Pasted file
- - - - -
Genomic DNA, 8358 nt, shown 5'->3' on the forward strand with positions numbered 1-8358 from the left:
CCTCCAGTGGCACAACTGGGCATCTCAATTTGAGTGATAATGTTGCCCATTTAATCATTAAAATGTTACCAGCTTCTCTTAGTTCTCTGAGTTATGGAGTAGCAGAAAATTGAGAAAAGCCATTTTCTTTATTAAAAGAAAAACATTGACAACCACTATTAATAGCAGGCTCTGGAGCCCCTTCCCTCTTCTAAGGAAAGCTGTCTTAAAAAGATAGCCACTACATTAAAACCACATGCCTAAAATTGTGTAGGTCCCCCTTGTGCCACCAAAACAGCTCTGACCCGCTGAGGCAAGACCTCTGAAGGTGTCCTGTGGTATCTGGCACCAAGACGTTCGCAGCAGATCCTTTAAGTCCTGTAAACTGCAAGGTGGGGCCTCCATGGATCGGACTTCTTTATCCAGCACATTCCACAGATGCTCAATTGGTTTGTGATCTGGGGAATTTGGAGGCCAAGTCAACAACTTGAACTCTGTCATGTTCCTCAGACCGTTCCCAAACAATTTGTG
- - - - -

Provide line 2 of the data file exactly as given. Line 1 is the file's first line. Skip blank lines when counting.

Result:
CCTCCAGTGGCACAACTGGGCATCTCAATTTGAGTGATAATGTTGCCCATTTAATCATTAAAATGTTACCAGCTTCTCTTAGTTCTCTGAGTTATGGAGTAGCAGAAAATTGAGAAAAGCCATTTTCTTTATTAAAAGAAAAACATTGACAACCACTATTAATAGCAGGCTCTGGAGCCCCTTCCCTCTTCTAAGGAAAGCTGTCTTAAAAAGATAGCCACTACATTAAAACCACATGCCTAAAATTGTGTAGGTCCCCCTTGTGCCACCAAAACAGCTCTGACCCGCTGAGGCAAGACCTCTGAAGGTGTCCTGTGGTATCTGGCACCAAGACGTTCGCAGCAGATCCTTTAAGTCCTGTAAACTGCAAGGTGGGGCCTCCATGGATCGGACTTCTTTATCCAGCACATTCCACAGATGCTCAATTGGTTTGTGATCTGGGGAATTTGGAGGCCAAGTCAACAACTTGAACTCTGTCATGTTCCTCAGACCGTTCCCAAACAATTTGTG